In 1999, after living happily together for 10 years, Sharon thought we should get married. I responded with a cliché, “If it ain’t broke, don’t fix it.” I followed with counter-religious arguments like marriage is a religious tradition and we’re atheists, or the purpose of marriage is to have children and we’re too old. I quipped that religious conservatives were always ranting about the evils of  “living in sin,” so I needed to promote the joys of sin. I also wanted to boycott heterosexual marriage until gays had the right to marry.

Sharon and I married on January 1, 2000 because she wanted us to get married more than I didn’t, and I loved her and wished to please her. We had a nice secular ceremony at midnight in our home, with friends sharing our delicious Ben & Jerry ice cream wedding cake. My first-year anniversary present to Sharon was to tell her, “You know, being married isn’t as bad as I thought it would be.”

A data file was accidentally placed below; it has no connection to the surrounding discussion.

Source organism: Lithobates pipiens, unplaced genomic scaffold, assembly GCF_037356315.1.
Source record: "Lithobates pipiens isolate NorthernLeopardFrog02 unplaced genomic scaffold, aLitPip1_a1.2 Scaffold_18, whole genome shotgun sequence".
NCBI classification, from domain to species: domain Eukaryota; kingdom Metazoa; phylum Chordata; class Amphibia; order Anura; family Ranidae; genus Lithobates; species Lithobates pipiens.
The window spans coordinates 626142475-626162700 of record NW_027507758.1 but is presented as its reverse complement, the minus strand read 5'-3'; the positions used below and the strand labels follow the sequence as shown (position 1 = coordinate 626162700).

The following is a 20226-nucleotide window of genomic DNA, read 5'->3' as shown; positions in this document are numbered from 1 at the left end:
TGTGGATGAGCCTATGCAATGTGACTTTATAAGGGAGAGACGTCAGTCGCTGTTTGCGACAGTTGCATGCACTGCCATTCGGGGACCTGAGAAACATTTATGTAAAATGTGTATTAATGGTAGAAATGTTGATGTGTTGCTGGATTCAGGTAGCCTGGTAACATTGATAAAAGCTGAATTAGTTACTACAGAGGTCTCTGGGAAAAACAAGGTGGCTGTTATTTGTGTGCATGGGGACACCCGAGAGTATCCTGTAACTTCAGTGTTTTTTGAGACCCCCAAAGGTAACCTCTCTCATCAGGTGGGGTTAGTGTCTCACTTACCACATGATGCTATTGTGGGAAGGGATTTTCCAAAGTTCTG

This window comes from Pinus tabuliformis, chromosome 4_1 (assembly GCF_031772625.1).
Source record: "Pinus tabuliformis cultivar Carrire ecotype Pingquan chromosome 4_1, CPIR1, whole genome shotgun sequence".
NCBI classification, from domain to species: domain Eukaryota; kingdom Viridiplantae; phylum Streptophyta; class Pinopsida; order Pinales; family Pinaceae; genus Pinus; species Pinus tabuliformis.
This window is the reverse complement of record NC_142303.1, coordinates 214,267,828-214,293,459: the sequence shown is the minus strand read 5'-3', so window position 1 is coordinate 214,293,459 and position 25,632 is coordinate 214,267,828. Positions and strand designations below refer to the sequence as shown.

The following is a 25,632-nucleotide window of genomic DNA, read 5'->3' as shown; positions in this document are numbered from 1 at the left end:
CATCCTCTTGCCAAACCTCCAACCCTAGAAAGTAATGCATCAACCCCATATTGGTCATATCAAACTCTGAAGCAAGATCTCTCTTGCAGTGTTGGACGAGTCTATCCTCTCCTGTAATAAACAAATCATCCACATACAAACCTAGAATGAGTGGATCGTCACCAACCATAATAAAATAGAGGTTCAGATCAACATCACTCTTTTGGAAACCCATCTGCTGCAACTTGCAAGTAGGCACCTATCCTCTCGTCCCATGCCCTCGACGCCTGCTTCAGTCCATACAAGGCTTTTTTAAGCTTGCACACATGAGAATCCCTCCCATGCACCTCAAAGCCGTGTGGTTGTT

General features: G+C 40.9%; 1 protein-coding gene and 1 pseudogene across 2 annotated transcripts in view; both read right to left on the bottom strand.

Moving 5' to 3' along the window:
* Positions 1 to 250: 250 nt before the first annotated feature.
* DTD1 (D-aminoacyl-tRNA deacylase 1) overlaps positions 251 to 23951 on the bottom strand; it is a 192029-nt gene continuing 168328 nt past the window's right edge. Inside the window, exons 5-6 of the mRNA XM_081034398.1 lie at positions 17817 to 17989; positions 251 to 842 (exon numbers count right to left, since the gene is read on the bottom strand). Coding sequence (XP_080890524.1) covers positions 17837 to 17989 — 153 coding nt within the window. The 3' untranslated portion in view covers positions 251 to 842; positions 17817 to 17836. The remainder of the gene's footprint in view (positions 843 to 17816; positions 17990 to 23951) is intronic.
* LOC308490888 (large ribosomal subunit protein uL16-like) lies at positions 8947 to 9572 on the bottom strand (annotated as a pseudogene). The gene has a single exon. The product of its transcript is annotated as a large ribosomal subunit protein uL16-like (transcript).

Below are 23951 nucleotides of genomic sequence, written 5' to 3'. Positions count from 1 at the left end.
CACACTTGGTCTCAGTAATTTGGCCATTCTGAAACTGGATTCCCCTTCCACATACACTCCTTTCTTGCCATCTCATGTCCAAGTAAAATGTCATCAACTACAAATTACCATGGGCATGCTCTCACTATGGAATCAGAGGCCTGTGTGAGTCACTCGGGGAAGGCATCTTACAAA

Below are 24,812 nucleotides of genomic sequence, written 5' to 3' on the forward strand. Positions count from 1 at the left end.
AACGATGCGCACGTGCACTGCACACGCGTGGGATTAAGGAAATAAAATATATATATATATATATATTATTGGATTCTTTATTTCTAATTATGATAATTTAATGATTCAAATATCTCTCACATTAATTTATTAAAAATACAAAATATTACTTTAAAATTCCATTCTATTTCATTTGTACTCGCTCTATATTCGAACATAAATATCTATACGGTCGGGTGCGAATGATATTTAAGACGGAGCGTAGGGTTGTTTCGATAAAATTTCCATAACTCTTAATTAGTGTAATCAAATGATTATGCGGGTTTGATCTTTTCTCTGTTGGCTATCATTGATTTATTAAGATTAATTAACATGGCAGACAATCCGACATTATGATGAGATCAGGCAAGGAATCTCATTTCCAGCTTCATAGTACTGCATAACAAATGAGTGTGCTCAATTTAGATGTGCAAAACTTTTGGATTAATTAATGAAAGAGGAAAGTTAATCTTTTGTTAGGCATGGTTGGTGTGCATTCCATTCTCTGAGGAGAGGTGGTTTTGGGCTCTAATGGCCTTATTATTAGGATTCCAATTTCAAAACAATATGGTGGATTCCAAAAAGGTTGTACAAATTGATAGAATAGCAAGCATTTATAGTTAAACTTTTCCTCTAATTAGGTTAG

So why did same-sex marriage change me from marriage detractor to marriage supporter? I had naively assumed that gays wanted the right to marry for the same reason I became a South Carolina gubernatorial candidate without a prayer in 1990. I wanted to challenge our discriminatory state constitution that prohibited atheists from holding public office, and I had no wild expectations of actually being elected and serving. But I soon learned that same-sex couples weren’t simply advocating for marriage equality. Most couples (myself excluded) view marriage as a stronger and more loving commitment than just cohabiting. And a bonus for gays is becoming part of a new mainstream culture that has a broader definition of traditional marriage.